The nanoscale molecular composition of sedimentary organic matter is challenging to characterize in situ given the limited tools available that can adequately interrogate its complex chemical structure. This is a particularly relevant issue in source rocks, as kerogen composition will strongly impact its reactivity and so is critical to understanding petroleum generation processes during catagenesis. The recent advent of tip-enhanced analytical methods, such as atomic force microscopy-based infrared spectroscopy (AFM-IR), has allowed for the major compositional features of kerogen and other types of in situ organic matter to be elucidated at spatial resolutions at or below 50 nm. Here AFM-IR was applied to examine inertinite, an important organic matter type, present in a thermally immature Eagle Ford calcareous mudstone. The data show that the nanoscale molecular composition of the examined inertinite is (i) less heterogeneous than solid bitumen in more thermally mature Eagle Ford samples and (ii) more hydrogen- and oxygen-rich than inertinite examined in the New Albany Shale.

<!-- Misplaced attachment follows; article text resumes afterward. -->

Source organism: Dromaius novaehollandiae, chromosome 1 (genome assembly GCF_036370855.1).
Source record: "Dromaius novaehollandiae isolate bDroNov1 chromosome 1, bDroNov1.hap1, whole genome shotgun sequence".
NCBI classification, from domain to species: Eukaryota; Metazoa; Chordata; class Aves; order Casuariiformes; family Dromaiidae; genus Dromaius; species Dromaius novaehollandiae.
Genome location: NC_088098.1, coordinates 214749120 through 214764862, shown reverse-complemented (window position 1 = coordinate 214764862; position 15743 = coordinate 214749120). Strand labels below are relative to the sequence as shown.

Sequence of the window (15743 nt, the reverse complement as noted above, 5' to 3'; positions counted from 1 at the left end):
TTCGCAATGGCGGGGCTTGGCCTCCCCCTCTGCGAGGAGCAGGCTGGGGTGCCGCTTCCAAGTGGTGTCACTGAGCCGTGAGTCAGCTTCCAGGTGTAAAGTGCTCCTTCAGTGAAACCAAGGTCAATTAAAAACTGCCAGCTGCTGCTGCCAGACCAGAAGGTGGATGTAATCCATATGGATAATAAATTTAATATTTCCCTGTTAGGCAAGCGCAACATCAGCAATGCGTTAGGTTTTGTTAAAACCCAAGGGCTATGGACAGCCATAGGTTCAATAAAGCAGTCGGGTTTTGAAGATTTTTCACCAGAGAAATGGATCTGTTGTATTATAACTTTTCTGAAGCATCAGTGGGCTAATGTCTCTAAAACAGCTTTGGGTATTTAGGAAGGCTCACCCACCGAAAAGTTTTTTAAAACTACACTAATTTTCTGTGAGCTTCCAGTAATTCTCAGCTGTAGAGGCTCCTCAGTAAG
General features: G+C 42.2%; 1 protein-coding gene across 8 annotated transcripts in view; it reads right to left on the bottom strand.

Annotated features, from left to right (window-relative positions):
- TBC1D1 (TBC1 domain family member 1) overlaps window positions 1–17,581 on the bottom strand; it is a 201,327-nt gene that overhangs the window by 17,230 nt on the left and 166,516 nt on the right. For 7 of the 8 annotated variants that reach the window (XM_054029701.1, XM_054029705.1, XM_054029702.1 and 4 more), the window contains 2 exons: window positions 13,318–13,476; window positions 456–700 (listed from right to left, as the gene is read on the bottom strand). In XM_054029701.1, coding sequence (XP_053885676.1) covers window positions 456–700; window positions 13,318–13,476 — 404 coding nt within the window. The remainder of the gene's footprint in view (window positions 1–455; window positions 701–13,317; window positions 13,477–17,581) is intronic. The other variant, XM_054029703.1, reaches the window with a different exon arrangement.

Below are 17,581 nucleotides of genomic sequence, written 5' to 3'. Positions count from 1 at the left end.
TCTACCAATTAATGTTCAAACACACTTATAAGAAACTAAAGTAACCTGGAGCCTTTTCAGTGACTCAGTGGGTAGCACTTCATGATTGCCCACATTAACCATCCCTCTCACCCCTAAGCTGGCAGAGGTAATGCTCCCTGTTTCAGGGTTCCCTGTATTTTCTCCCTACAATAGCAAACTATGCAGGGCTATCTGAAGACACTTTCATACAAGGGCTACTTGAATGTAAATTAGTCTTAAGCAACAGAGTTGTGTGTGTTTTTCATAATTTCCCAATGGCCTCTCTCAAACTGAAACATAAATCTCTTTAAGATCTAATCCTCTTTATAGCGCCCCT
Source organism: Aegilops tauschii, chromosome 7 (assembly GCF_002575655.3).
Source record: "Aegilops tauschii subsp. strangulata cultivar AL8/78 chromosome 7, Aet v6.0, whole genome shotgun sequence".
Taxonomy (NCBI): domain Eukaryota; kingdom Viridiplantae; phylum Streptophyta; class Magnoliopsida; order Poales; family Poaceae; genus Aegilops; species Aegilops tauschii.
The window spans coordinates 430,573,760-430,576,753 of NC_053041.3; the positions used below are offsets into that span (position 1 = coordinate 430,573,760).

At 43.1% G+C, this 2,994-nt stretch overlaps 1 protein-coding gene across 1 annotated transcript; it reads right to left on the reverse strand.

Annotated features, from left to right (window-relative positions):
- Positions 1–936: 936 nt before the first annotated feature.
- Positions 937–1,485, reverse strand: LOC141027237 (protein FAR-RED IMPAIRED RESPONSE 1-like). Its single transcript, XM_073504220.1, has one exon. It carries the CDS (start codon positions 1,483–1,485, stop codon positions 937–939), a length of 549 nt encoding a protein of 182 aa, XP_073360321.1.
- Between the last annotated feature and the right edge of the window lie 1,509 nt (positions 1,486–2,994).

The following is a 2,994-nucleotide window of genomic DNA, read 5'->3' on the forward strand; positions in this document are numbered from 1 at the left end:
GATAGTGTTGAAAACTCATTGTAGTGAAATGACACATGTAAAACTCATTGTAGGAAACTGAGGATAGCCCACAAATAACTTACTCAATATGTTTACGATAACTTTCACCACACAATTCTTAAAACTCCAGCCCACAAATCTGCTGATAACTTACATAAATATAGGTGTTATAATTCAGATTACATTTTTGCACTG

|Title||Examination of inertinite within immature Eagle Ford Shale at the nanometer-scale using atomic force microscopy-based infrared spectroscopy|
|Authors||Aaron M. Jubb, Paul C. Hackley, Justin E. Birdwell, Javin J. Hatcherian, Jing Qu|
|Publication Subtype||Journal Article|
|Series Title||International Journal of Coal Geology|
|Record Source||USGS Publications Warehouse|
|USGS Organization||Eastern Energy Resources Science Center|